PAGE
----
Western and black African countries failed to reach agreement at the United Nations yesterday on a compromise resolution that would impose a mandatory arms embargo on South Africa.
Another round of informal talks was scheduled for this afternoon, and sources said the U.S. Security Council would probably not meet to vote on an arms embargo before Thursday.
African delegates indicated yesterday that unless a compromise is reached, they will attempt to amend the West German-Canadian resolution now pending before the council to include some of the tougher sanctions vetoed by the United States, Britain and France Monday.
U.S. officials took pains yesterday to explain the vetoes, pointing out that each of the three resolutions in some way went beyond what the Western nations could support at this time.
The first resolution was unacceptable, sources said, because it specifically cited apartheid and South Africa's role in Rhodesia and Namibia in declaring that the policies and actions of Pretoria "constitute a grave threat to international peace and security."
The United States, officials said, feared this would undermine the generally helpful role South Africa has been playing in efforts to solve the Rhodesian and Namibian problems.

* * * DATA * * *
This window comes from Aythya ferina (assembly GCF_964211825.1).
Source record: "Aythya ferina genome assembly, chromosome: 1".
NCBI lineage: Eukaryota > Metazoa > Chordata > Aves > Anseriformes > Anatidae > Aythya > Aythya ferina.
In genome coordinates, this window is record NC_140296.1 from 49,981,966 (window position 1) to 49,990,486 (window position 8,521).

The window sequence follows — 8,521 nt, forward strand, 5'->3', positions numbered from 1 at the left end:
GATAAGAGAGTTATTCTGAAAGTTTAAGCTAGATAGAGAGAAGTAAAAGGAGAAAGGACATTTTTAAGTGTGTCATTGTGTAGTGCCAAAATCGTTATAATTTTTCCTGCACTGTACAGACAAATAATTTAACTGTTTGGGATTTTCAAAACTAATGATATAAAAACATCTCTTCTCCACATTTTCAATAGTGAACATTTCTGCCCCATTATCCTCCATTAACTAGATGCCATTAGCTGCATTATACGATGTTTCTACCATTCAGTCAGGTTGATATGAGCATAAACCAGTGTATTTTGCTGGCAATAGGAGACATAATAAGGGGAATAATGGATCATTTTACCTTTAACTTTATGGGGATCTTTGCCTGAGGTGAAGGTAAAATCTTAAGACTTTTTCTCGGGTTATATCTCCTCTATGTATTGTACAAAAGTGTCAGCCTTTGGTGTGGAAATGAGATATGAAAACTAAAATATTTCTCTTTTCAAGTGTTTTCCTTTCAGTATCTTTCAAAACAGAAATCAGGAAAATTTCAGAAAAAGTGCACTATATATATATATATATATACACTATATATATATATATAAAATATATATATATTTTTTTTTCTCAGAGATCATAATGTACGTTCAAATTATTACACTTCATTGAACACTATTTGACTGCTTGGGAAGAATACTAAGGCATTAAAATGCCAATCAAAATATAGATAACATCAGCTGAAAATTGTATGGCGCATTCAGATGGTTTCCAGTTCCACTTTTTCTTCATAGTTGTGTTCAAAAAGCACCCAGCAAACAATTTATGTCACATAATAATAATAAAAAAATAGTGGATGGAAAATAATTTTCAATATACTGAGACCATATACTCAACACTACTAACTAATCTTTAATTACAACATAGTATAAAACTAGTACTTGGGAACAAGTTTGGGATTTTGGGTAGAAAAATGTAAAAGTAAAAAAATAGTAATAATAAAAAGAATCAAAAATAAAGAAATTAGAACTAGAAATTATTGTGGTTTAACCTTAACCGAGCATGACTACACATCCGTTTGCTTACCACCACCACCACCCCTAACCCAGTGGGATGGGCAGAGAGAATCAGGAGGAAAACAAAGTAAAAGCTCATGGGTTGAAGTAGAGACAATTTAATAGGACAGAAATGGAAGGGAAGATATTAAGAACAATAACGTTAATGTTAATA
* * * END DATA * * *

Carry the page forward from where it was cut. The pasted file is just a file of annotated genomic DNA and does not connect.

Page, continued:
The United States vetoed the second resolution, a ban on oil forms of military aid to South Africa, because it went "far beyond a mandatory arms embargo," officials said.
The resolution, for example, required all countries to prevent any companies from "providing any form of direct or indirect assistance to the South African government in its military buildup."
"How could you enforce something like that?" a U.S. official asked. "Any kind of goods - even shoes - could be viewed as indirect assistance."
The U.S. also objected to the resolution's call for a ban on "any cooperation with the South African racist regime in nuclear development."
"Such a ban would remove any ability on our part of influence South Africa to sign the Nuclear Nonproliferation Treaty, and to agree to international safeguards for its nuclear facilities," a U.S. official said.
The third resolution vetoed by the United States would have imposed massive economic sanctions on Pretoria, banning foreign investments in South Africa and calling for curbs on trade.
"This goes well beyond what the situation warrants at this state," the U.S. official said. "We do not favor this kind of sweeping action."